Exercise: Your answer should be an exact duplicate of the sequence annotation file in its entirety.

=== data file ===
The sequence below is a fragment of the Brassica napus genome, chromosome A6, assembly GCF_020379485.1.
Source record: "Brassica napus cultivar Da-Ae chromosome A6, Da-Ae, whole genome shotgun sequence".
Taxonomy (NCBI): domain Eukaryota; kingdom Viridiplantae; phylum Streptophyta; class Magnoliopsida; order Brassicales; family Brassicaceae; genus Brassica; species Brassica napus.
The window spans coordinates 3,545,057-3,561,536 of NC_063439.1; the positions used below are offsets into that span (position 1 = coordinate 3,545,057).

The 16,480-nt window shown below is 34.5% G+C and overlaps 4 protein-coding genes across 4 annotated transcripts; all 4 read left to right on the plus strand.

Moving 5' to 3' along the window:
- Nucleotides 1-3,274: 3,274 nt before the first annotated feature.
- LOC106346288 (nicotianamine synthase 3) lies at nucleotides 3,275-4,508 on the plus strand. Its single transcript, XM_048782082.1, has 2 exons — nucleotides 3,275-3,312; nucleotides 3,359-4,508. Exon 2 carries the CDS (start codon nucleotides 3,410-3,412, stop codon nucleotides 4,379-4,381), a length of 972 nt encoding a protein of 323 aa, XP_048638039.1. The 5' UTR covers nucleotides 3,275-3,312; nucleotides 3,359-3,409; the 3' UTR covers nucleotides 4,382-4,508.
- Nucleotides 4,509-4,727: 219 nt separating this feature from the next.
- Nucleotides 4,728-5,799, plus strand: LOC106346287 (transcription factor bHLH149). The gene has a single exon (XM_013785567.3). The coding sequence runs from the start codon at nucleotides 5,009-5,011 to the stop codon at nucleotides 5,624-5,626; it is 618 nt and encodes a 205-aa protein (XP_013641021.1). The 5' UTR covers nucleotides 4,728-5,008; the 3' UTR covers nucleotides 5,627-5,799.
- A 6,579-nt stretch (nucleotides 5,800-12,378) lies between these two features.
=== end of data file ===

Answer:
The sequence below is a fragment of the Brassica napus genome, chromosome A6, assembly GCF_020379485.1.
Source record: "Brassica napus cultivar Da-Ae chromosome A6, Da-Ae, whole genome shotgun sequence".
Taxonomy (NCBI): domain Eukaryota; kingdom Viridiplantae; phylum Streptophyta; class Magnoliopsida; order Brassicales; family Brassicaceae; genus Brassica; species Brassica napus.
The window spans coordinates 3,545,057-3,561,536 of NC_063439.1; the positions used below are offsets into that span (position 1 = coordinate 3,545,057).

The 16,480-nt window shown below is 34.5% G+C and overlaps 4 protein-coding genes across 4 annotated transcripts; all 4 read left to right on the plus strand.

Moving 5' to 3' along the window:
- Nucleotides 1-3,274: 3,274 nt before the first annotated feature.
- LOC106346288 (nicotianamine synthase 3) lies at nucleotides 3,275-4,508 on the plus strand. Its single transcript, XM_048782082.1, has 2 exons — nucleotides 3,275-3,312; nucleotides 3,359-4,508. Exon 2 carries the CDS (start codon nucleotides 3,410-3,412, stop codon nucleotides 4,379-4,381), a length of 972 nt encoding a protein of 323 aa, XP_048638039.1. The 5' UTR covers nucleotides 3,275-3,312; nucleotides 3,359-3,409; the 3' UTR covers nucleotides 4,382-4,508.
- Nucleotides 4,509-4,727: 219 nt separating this feature from the next.
- Nucleotides 4,728-5,799, plus strand: LOC106346287 (transcription factor bHLH149). The gene has a single exon (XM_013785567.3). The coding sequence runs from the start codon at nucleotides 5,009-5,011 to the stop codon at nucleotides 5,624-5,626; it is 618 nt and encodes a 205-aa protein (XP_013641021.1). The 5' UTR covers nucleotides 4,728-5,008; the 3' UTR covers nucleotides 5,627-5,799.
- A 6,579-nt stretch (nucleotides 5,800-12,378) lies between these two features.